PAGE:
Eggsy and the Kingsman organisation appear to be in a spot of bother, but luckily, there's help from an old friend, and a few new ones.
Whatever Colin Firth does in his career, it’ll be tough to shake off his breakthrough role, as Mr Darcy in the BBC’s 1995 adaptation of ‘Pride and Prejudice’. Speaking to an audience at the BFI to mark his 80 birthday, Davies said: “I was a bit doubtful about Colin at the time because of his colouring at the time.
“I wasn’t even gonna come. I prefer to get my rejections in the mail,” aspiring writer Thomas Wolfe (Jude Law) tells publisher Max Perkins (Colin Firth) in this clip from Genius, opening in theaters on Friday. But Wolfe has a surprise coming: Perkins, who also discovered Ernest Hemingway and F. Scott Fitzgerald, actually recognizes that Wolfe could be a great American writer. Based on a true story, Genius chronicles the friendship between the hard-partying Wolfe, author of the 1929 novel Look Homeward, Angel, and his famous editor. ...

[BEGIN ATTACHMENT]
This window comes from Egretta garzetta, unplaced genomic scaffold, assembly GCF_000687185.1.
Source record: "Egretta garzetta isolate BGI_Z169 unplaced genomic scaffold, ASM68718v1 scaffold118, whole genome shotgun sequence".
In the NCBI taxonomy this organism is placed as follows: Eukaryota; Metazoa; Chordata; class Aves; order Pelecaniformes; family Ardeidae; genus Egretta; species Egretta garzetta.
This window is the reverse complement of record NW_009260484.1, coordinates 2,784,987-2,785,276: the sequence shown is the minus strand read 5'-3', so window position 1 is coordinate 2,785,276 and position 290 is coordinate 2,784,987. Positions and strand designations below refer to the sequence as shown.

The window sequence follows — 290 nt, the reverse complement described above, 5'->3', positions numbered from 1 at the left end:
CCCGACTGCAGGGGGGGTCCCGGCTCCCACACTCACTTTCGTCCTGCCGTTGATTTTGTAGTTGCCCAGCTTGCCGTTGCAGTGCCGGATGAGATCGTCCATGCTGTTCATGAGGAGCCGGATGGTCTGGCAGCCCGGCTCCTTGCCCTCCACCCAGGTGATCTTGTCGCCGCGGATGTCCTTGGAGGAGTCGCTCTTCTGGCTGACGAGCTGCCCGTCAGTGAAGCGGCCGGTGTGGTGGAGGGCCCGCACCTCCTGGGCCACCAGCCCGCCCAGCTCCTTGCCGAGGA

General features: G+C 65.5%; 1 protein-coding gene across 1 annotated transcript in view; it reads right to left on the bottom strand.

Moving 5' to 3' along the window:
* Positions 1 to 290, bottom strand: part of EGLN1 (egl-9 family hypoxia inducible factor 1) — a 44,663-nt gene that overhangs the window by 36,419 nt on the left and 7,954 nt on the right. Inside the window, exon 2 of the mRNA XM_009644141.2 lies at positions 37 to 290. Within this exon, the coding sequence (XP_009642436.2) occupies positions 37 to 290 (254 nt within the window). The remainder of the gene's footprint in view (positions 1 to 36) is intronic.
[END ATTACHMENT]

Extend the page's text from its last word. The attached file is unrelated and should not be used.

As far as American literary giants go, Thomas Wolfe is one of the biggest. Maybe not Ernest Hemingway or F. Scott Fitzgerald big, but Wolfe was hugely influential nonetheless. The upcoming biopic Genius will shed some new light on the author’s life and works (and propensity to go waaaaaay over word-count limits), and you can watch the first trailer for it above.
X-Men: First Class director Matthew Vaughn’s new spy film, Kingsman: The Secret Service, has been one of the quiet success stories of early 2015 — except in South Korea, where the cartoonishly violent flick starring Colin Firth and Samuel L. Jackson has become a breakout hit and cultural sensation. Since its mid-February release, the R-rated action movie has made $298 million worldwide, with nearly $40 million of that coming in South Korea. The film, which was adapted from a 2012 comic book by prolific writer Mark Millar, features youngster Taron Egerton as a street-wise kid who gets recruited into a top secret spy agency in the UK by Colin Firth.